Whether you are a road cyclist, mountain biker, triathlete or a track rider, at some stage you will and SHOULD be doing group rides.
The group dynamics are interesting and ever changing. As the pace and terrain changes the pack stretches and compresses like a rubber band. You have to remain alert at all times as this rubber band effect of a group can cause some very tight quarters and even the occasional crash…
To be safe, its important to ride smoothly, don’t over react, avoid hard braking, be alert and anticipate what the traffic will do.
Inexperienced riders who panic or touch a wheel may crash or cause a crash; however by following these simple rules you can help to avoid these situations:
- Stay alert at all times
- Hold your line
- Don't overlap wheels
- Don't look back
- Focus on the rider(s) ahead
- Beware of potholes in the road
- Don't brake unless absolutely necessary
- Pass carefully
- Always move through the pace-line at a steady pace and make sure you are clear of the front rider before moving across
When riding in a group it's important that the group acts as “one” so that other road users are not surprised by an unexpected move by one or two riders.
The leader(s) of the group will usually announce that the ride is starting and move off slowly. The other riders will fall in behind and take up position two abreast. As all riders fall into position the speed should slowly increase.
Ride side-by-side with your wheel level to that of your neighbour. Try not to pull ahead (known as “half-wheeling”). Follow the rider in front, but with a slight offset to provide extra braking distance in case of emergency. Don't make sudden changes in speed or direction without warning the riders behind you. Always keep your hands on the handle bars and near the brakes so that you can react in time should you have to.
Traffic and road conditions dictate when to ride single file. If motorists are struggling to overtake the bunch due to heavy or continuous traffic in the opposite direction, the group leader will decide whether to change to single file. The key factor is the width of the road. It may be safer to hold up the traffic if there is insufficient space for traffic to pass comfortably as riding single file may not benefit either cyclist or motorist – it doubles the length of the group and this could make passing more dangerous as a result of poor line of sight. Although its important to try to accommodate the needs of other road users, rider safety must NEVER be compromised purely for the convenience of motorists. When single file is called, the inside riders put a bike length between them and the bikes in front. The outside riders then move ahead of the rider to their left. As soon as the heavy traffic or congested road has passed, the riders should revert back to riding two abreast.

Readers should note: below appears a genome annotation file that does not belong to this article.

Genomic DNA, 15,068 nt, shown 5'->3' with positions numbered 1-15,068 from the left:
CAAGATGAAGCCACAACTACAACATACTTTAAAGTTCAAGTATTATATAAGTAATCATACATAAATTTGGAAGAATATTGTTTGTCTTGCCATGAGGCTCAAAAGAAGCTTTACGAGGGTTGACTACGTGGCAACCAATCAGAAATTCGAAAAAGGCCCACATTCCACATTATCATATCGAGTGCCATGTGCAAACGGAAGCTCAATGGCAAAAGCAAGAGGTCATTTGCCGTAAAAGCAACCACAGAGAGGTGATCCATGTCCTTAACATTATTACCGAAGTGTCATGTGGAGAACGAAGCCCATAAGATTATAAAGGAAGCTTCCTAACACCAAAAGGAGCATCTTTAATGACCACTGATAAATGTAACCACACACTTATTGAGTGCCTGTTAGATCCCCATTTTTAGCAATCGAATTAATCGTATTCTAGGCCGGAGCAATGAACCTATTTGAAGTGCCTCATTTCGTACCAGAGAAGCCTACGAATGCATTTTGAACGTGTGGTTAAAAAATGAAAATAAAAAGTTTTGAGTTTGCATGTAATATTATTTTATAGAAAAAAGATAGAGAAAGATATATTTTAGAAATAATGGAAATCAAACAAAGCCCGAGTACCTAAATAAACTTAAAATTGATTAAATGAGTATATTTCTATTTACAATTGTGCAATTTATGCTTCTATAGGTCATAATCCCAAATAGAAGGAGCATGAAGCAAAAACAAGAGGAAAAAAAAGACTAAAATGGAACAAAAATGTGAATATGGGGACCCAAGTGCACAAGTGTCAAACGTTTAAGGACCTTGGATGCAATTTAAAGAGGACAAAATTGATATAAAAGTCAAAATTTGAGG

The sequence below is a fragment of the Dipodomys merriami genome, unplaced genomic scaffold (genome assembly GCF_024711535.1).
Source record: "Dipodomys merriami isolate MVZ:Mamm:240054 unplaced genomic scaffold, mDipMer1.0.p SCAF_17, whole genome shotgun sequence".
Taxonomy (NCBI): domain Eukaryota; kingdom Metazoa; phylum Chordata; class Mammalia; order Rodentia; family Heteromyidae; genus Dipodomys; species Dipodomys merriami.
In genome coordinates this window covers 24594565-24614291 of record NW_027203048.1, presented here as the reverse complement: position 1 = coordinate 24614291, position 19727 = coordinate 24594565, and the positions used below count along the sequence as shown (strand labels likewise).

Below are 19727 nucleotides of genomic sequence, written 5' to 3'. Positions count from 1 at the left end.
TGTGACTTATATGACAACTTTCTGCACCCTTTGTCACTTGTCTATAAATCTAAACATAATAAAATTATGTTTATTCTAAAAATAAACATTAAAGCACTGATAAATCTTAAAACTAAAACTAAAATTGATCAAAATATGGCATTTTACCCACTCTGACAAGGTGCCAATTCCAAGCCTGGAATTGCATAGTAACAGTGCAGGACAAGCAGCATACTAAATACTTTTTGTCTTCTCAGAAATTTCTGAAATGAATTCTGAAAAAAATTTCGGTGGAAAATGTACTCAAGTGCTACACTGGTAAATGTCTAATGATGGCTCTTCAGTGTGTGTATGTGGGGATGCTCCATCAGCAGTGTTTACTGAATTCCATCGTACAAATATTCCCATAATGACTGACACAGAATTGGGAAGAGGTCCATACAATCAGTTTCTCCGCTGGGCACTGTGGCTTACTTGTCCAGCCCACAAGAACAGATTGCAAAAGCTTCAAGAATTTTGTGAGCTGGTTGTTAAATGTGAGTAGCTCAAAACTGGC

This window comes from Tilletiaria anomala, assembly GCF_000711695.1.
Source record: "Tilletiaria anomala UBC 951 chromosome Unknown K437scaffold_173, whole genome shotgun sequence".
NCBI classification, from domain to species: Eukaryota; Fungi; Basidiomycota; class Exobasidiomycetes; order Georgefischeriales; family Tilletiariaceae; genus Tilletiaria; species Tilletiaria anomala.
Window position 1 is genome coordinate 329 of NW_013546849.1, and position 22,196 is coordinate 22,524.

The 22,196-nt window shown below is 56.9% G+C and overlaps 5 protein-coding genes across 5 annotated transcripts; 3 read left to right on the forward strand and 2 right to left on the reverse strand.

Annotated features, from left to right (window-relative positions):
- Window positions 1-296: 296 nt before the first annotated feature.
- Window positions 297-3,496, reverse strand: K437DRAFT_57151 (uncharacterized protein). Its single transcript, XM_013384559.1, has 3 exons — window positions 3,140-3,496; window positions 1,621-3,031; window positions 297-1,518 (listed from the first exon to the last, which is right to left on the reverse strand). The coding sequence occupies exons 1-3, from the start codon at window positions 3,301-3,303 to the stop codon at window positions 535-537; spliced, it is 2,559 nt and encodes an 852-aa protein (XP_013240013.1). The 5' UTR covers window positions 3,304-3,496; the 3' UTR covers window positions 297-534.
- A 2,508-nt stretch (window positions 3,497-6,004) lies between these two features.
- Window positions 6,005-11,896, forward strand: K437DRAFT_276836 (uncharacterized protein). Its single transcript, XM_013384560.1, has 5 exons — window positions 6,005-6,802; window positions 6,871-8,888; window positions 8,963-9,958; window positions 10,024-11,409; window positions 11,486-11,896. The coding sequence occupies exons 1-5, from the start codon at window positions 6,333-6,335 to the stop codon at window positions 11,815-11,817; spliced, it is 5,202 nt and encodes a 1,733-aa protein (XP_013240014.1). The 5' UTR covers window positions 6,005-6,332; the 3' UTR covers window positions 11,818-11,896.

The lead riders call out hazards such as bumps, gravel, potholes, road kill (etc) and point out the position of the hazard so that the following riders know on which side to pass. This information is passed on down the line to ensure that everyone is aware of what hazards are ahead.
When riding uphill, its best to adjust your speed to that of the slowest rider to maintain formation. If the formation breaks up on longer hills, riders should stop at the top to allow the group to re-form. Don't leave slower riders behind as they will not catch up and their safety may then be at risk.
The tail rider must indicate when there is a car behind the group. If it's dangerous to overtake he should attempt to delay the car until the front rider indicates that its safe to overtake.
When approaching a single rider or a slower group from behind, check that the way is clear then pass allowing plenty of room. Do not cut in front of the riders you have just passed. If there is oncoming traffic and the road is not wide enough for both groups side-by-side, then the group leader should either wait until its safe or change to single file and then pass. If there is traffic following the group, the tail rider should indicate that the group is going to overtake and that the following traffic should wait.
From past and sometimes bitter experiences, I know its not always easy to communicate the groups intentions to motorists, however if you stick to the golden rule that the group acts as “one” the chances of achieving this are better.
So, why ride in a group? Well, other than the safety benefits, there is the aerodynamic benefit.
When riding at over 25km/h the major factor restricting movement is air resistance. To overcome this air resistance, up to 80% of the cyclists total power output is used and a “small increase in speed” requires an exponential increase in power output. By riding in formation, you shield the following riders from the wind thus allowing them to “draft” or “slipstream” and ride at the same speed using less energy. Using oxygen uptake as a measurement of improved performance, riding behind one rider reduces oxygen uptake by around 18 percent, and by up to 39 percent for a group of 8 riders. There is some variance in the aerodynamic benefit depending on bunch size, speed and the gaps between the cyclists.
In addition to this aerodynamic gain, training cyclists enjoy more social riding in groups with a “gentleman's agreement” that each rider will take their turn in the lead. Bunch riding allows slower cyclists to ride faster and further than they would be able to alone thus permitting riders of varying fitness levels to train together.
One final point that should be mentioned is that if you are on your time trial bike do NOT ride in a group as you have very limited bike control while in an aerodynamic position placing yourself and other riders at risk. Experienced riders may feel comfortable riding at the back of the bunch or just hammering away on the front , however it is not recommended and you did not hear it from me...:-)
Until next time...